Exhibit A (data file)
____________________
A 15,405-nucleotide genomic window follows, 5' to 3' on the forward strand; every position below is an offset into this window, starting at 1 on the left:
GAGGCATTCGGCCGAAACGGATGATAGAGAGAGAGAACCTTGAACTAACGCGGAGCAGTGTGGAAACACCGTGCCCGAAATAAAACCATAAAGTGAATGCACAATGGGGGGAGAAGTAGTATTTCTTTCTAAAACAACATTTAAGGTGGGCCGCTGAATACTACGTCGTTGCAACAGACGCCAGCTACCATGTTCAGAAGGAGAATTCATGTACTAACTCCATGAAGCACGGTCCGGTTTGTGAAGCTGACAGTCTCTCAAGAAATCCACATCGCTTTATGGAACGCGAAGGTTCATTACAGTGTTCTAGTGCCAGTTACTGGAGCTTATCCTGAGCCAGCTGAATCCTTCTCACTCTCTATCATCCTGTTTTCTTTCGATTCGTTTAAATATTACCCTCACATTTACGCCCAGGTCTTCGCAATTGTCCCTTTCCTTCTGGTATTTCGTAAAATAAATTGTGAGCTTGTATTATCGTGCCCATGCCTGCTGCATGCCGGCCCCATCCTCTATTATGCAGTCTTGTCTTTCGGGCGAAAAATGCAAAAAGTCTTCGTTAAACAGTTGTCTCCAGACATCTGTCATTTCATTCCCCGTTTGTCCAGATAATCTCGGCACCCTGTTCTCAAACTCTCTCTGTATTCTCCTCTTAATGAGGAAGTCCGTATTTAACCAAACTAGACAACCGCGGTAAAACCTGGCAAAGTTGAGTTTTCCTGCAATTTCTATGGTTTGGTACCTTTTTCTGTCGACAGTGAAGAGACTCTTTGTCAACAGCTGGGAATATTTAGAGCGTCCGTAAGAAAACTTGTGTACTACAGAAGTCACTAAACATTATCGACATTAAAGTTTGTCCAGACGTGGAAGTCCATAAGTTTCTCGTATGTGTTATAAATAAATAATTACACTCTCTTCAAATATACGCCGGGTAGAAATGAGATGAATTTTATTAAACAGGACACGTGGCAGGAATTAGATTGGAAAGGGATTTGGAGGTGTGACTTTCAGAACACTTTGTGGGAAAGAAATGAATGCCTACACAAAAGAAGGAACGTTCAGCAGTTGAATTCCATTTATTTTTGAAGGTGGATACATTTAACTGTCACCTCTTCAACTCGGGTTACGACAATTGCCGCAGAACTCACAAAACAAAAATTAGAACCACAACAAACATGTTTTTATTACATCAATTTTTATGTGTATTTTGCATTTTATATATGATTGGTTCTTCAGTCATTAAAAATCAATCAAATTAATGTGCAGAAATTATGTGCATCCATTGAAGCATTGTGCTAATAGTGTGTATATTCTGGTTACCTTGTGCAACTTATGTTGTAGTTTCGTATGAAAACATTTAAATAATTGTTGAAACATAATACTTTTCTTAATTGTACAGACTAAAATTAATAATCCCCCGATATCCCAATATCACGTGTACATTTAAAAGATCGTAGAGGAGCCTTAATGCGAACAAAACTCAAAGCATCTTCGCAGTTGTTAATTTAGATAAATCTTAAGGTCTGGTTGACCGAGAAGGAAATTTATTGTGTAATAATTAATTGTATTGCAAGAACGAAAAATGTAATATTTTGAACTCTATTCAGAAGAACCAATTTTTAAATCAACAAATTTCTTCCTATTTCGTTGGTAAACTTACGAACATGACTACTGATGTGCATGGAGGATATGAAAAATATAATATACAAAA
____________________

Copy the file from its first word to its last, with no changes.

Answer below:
A 15,405-nucleotide genomic window follows, 5' to 3' on the forward strand; every position below is an offset into this window, starting at 1 on the left:
GAGGCATTCGGCCGAAACGGATGATAGAGAGAGAGAACCTTGAACTAACGCGGAGCAGTGTGGAAACACCGTGCCCGAAATAAAACCATAAAGTGAATGCACAATGGGGGGAGAAGTAGTATTTCTTTCTAAAACAACATTTAAGGTGGGCCGCTGAATACTACGTCGTTGCAACAGACGCCAGCTACCATGTTCAGAAGGAGAATTCATGTACTAACTCCATGAAGCACGGTCCGGTTTGTGAAGCTGACAGTCTCTCAAGAAATCCACATCGCTTTATGGAACGCGAAGGTTCATTACAGTGTTCTAGTGCCAGTTACTGGAGCTTATCCTGAGCCAGCTGAATCCTTCTCACTCTCTATCATCCTGTTTTCTTTCGATTCGTTTAAATATTACCCTCACATTTACGCCCAGGTCTTCGCAATTGTCCCTTTCCTTCTGGTATTTCGTAAAATAAATTGTGAGCTTGTATTATCGTGCCCATGCCTGCTGCATGCCGGCCCCATCCTCTATTATGCAGTCTTGTCTTTCGGGCGAAAAATGCAAAAAGTCTTCGTTAAACAGTTGTCTCCAGACATCTGTCATTTCATTCCCCGTTTGTCCAGATAATCTCGGCACCCTGTTCTCAAACTCTCTCTGTATTCTCCTCTTAATGAGGAAGTCCGTATTTAACCAAACTAGACAACCGCGGTAAAACCTGGCAAAGTTGAGTTTTCCTGCAATTTCTATGGTTTGGTACCTTTTTCTGTCGACAGTGAAGAGACTCTTTGTCAACAGCTGGGAATATTTAGAGCGTCCGTAAGAAAACTTGTGTACTACAGAAGTCACTAAACATTATCGACATTAAAGTTTGTCCAGACGTGGAAGTCCATAAGTTTCTCGTATGTGTTATAAATAAATAATTACACTCTCTTCAAATATACGCCGGGTAGAAATGAGATGAATTTTATTAAACAGGACACGTGGCAGGAATTAGATTGGAAAGGGATTTGGAGGTGTGACTTTCAGAACACTTTGTGGGAAAGAAATGAATGCCTACACAAAAGAAGGAACGTTCAGCAGTTGAATTCCATTTATTTTTGAAGGTGGATACATTTAACTGTCACCTCTTCAACTCGGGTTACGACAATTGCCGCAGAACTCACAAAACAAAAATTAGAACCACAACAAACATGTTTTTATTACATCAATTTTTATGTGTATTTTGCATTTTATATATGATTGGTTCTTCAGTCATTAAAAATCAATCAAATTAATGTGCAGAAATTATGTGCATCCATTGAAGCATTGTGCTAATAGTGTGTATATTCTGGTTACCTTGTGCAACTTATGTTGTAGTTTCGTATGAAAACATTTAAATAATTGTTGAAACATAATACTTTTCTTAATTGTACAGACTAAAATTAATAATCCCCCGATATCCCAATATCACGTGTACATTTAAAAGATCGTAGAGGAGCCTTAATGCGAACAAAACTCAAAGCATCTTCGCAGTTGTTAATTTAGATAAATCTTAAGGTCTGGTTGACCGAGAAGGAAATTTATTGTGTAATAATTAATTGTATTGCAAGAACGAAAAATGTAATATTTTGAACTCTATTCAGAAGAACCAATTTTTAAATCAACAAATTTCTTCCTATTTCGTTGGTAAACTTACGAACATGACTACTGATGTGCATGGAGGATATGAAAAATATAATATACAAAA